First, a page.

Bucks Co Health Dept Announces First 2 Presumptive Cases of COVID-19
The Bucks County Health Department announced the county’s first two presumed positive cases of the coronavirus known as COVID-19 Tuesday evening, bringing the number of cases in the commonwealth to 14.
Both cases involve adults residing in the same home officials said and identifying information about the individuals will not be released.
According to the County Health Department the individuals attended an out-of-state gathering recently where they came into contact with two other people who later tested presumptively positive for the virus.
The Pennsylvania adults developed symptoms typical of the virus – characterized by cough, fever and shortness of breath – several days after returning home, health officials said.
Samples from both individuals were sent to the Pennsylvania Department of Health’s laboratory in Exton early Tuesday for analysis with results were reported later in the day to Dr. David Damsker, director of the Bucks County Health Department.
The Bucks residents bring Pennsylvania’s total of presumptive positive cases to 14 county health officials said with eight in Montgomery County, two from Bucks County, and one each from Delaware, Monroe, Philadelphia and Wayne Counties, said the Health Department.
No one has died, although one adult from Montgomery County is reported to be hospitalized in critical condition, Damsker said.
Damsker said the announcement of Bucks County’s first cases had been expected, given the increasing positive tests elsewhere. Of far more significance, he said, is that neither case is the result of community spread. That means that the two adults contracted the virus through contact with an infected individual while out of state, rather than from an unidentified source within Bucks County.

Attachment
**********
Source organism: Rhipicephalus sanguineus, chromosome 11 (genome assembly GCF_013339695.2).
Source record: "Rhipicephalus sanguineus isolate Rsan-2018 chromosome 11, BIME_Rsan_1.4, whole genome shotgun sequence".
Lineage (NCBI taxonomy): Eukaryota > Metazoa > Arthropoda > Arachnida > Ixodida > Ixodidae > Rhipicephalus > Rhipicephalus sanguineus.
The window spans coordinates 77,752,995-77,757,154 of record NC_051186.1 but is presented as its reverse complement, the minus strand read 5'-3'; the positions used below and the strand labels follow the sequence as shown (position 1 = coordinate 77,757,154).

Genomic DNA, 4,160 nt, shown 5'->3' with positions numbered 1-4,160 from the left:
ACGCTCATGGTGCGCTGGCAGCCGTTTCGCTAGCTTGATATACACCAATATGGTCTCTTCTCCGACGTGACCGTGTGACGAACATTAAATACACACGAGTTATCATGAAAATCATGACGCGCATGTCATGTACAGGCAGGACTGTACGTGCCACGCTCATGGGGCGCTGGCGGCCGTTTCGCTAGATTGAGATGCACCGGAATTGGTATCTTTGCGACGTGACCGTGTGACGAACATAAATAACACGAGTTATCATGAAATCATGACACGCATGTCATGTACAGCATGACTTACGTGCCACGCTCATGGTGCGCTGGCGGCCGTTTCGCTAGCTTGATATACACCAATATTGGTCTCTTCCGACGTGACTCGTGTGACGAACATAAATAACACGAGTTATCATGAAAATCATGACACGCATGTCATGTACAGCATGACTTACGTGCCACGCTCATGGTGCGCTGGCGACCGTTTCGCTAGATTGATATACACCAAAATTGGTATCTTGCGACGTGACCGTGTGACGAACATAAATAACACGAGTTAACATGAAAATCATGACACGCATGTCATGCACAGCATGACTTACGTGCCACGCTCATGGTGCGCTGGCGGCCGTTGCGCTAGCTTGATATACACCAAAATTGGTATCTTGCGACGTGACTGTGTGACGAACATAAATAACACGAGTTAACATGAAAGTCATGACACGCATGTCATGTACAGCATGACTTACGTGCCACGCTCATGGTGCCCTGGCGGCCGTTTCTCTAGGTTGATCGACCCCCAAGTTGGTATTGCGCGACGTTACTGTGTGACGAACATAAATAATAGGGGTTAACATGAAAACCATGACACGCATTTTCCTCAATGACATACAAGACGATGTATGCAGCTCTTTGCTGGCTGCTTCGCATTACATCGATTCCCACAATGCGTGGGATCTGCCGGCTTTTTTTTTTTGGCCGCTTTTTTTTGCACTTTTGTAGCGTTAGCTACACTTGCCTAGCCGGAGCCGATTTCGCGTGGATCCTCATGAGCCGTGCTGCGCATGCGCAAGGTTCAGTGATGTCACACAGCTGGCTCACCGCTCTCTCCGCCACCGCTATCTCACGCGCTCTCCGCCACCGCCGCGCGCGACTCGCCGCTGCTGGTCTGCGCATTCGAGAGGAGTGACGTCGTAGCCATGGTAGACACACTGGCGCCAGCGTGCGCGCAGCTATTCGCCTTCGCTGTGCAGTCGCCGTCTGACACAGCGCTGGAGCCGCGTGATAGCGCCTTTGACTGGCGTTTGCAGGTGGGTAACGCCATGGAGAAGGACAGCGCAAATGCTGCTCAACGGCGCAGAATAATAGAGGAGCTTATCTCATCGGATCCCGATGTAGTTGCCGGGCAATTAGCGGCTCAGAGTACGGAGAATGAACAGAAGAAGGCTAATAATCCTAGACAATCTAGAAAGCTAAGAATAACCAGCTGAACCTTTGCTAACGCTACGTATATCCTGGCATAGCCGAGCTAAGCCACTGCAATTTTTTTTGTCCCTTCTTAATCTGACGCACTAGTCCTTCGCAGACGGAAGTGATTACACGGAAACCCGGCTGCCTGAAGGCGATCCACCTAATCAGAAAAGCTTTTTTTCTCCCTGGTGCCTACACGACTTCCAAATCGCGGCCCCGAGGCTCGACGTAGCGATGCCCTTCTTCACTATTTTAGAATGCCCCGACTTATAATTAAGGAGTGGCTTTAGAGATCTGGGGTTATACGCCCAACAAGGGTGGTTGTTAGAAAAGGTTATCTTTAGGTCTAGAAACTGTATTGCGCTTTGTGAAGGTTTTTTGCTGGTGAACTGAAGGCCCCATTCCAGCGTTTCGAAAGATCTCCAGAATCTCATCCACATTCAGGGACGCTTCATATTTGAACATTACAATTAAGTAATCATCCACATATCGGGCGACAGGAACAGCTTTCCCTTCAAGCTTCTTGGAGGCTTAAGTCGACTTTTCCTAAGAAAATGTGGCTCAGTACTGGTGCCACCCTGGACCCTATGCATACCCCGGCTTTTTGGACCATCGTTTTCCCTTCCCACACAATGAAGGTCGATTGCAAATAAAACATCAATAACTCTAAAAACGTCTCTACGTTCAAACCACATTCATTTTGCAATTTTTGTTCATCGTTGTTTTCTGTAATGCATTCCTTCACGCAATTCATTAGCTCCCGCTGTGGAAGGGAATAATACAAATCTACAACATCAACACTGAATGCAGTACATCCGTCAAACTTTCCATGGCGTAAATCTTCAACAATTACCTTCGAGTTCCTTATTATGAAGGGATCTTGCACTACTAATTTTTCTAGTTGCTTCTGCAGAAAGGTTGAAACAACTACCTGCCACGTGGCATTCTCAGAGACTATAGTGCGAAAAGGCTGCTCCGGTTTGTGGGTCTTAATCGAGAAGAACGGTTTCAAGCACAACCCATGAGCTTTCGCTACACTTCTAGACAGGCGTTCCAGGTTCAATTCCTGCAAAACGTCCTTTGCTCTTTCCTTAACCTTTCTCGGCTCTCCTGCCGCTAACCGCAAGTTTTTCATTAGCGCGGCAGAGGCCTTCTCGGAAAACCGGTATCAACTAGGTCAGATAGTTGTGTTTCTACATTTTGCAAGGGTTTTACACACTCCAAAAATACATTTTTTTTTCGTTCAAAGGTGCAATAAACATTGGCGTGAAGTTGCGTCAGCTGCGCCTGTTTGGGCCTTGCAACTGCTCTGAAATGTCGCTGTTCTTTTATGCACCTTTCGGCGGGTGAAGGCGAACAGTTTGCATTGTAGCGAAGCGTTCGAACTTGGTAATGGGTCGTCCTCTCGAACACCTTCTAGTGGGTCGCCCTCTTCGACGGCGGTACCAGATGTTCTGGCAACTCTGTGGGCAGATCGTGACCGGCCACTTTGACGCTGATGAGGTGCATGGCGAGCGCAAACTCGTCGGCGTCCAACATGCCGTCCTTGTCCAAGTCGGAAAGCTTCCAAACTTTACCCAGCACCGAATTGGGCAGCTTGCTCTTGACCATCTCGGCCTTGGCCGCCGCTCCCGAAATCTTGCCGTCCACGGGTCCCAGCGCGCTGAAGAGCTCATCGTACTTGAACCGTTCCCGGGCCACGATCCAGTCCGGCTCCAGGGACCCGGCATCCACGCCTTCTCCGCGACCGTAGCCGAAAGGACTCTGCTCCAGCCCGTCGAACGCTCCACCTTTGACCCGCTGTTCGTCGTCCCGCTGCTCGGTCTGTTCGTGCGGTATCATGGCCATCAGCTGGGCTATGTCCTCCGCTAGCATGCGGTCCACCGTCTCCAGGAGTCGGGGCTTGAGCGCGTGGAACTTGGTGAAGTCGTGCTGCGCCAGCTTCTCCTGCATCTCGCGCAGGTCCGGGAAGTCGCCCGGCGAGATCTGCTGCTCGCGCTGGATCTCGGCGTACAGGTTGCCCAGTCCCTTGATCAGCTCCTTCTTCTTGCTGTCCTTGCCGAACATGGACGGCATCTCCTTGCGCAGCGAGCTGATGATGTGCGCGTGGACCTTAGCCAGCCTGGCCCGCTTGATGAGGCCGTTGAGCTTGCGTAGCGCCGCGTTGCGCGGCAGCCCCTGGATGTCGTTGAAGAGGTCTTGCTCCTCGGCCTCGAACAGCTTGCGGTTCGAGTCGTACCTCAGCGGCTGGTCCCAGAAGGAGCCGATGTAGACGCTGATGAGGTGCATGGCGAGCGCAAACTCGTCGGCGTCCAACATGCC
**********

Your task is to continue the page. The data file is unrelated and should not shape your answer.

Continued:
“Getting a case here in Bucks County was simply a matter of time,” Damsker said. “Given that the vast majority of those infected, including our two cases, will have mild symptoms, I want to continue to stress that we remain calm, while taking the virus seriously.”
County officials are now taking steps to identify anyone who may have come in contact with the two Bucks residents since they began showing symptoms of the virus, and advising those people County Commissioners to self-quarantine for a 14-day period.
Damsker said it is highly unlikely that an infected person will transmit the virus to another person until he or she shows symptoms. While there have been a number of precautionary school closings in the area since last week, Damsker stressed that no Bucks County school students have tested positive for coronavirus and that no school closings will result from today’s test results.
He added that older adults are at far greater risk of serious symptoms or death than are children, as no one under the age of 15 is known to have died of COVID-19.
The Pennsylvania Department of Health will release an update incorporating the two Bucks County cases at 10 a.m. Wednesday.